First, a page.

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How to Motivate, Influence and Challenge the People Around You. Part 1.
If your head's battered and bleeding since you've been hitting it against a brick wall because no one's listening to you, then this hub is for you. If there are goals to reach, targets to hit and sales to be closed to get job done, or if you just want your 10 year old to tidy his room, we're going to look at how to motivate, challenge and influence the people around you.
Even if you want to motivate yourself, these tricks will help.
For more tips on motivation...
What is motivation?
Experts describe it as an emotional state that drives a person to perform activities that fulfil a need. The word to focus on here is 'emotion'.
For example, what motivated you to get out of bed this morning? Was it the anticipation of all the fun you're going to have or the thought that if you stay a moment longer you'll be late for work/the kids will burn the house down? The anticipation/dread is the emotion that motivated you.
In order to motivate ourselves and others, we need to provoke that emotion.
A powerful way to do that for ourselves, our children or our work teams is to create a clear and compelling vision of what life would be like if we/they reached our goals/tidied the bedroom/made the sales targets.
This vision will drive the project forward - no matter how large or small - because we want to make it a reality. It will give the project depth and meaning, and make it personal. And in times of low motivation, where it waxes and wanes on a long project, it gives us something to come back to and re-focus on.
Martin Luther King's vision was to see a day when 'Youngsters will learn words they don’t understand. Children from India will ask ‘What is hunger?’ Children from Alabama will ask ‘What is racial segregation?’ Children from Hiroshima will ask ‘What is the atomic bomb?’ Children at school will ask ‘What is war?’ You will answer them ‘These words are not used any more, like stagecoaches, galleys or slavery words no longer meaningful. That is why they have been removed from dictionaries.'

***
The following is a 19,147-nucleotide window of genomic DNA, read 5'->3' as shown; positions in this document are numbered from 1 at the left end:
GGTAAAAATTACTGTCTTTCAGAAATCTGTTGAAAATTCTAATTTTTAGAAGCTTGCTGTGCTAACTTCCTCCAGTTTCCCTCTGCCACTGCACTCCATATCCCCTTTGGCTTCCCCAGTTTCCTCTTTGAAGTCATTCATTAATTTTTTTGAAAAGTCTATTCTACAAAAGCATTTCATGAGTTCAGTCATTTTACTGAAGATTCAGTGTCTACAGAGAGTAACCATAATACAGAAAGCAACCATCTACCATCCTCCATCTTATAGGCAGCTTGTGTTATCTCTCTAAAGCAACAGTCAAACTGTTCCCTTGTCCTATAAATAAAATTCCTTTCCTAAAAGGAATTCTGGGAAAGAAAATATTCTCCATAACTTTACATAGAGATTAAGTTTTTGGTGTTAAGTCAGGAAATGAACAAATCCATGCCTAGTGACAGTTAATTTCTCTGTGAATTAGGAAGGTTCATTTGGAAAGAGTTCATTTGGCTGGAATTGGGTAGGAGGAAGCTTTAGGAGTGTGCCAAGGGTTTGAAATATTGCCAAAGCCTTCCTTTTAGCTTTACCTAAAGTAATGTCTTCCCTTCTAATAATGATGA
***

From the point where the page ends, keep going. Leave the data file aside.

Henry Ford wanted to 'build a car for the great multitude that will be so low in price that no man making a good salary will be unable to own one and enjoy with his family God's great open spaces. (When) I am finished the horse will be gone from the roads and we will create jobs and good wages for many men.'
Creating a vision
The vision-creating process needn't be difficult. It needn't take a long time and it should be engaging. Try it for yourself and/or with your kids and then roll it out to co-workers.
- Think for a moment about what you want to achieve and what it will mean in terms of quality of work/life/health etc – whatever is pertinent to the project. Now give the picture some more detail, make it colourful and real. Think yourself into the picture as if it's the present reality.
- Get as much of this as possible down on paper. Use words and pictures, colour, texture, whatever you like.
- Don't censor anything, just have a free flow of ideas onto the paper.
- The vision should also be tangible so that you know when you've achieved it. If the aim is to hit sales targets, the numbers will tell you when you've got there, but individuals' sense of accomplishment or the rewards will be different.
- And in the same vein, they should be SMART: Specific, Measurable, Achievable, Realistic and Time-bound.
- Think about who else is involved. What will they do? When? And why? What's in it for them? This last point will be their motivation to help you or be more fully involved.
- Write your vision in the present tense as this is where you want it to be happening - right now.
- If you're struggling to get to the emotion that floats the boat of the project, keep asking yourself 'why?'. Why does this need to happen? Why is it important? Why is that important? Until you feel a light bulb go on in your head.
In part 2 we’ll look at influencing and challenging the people around us.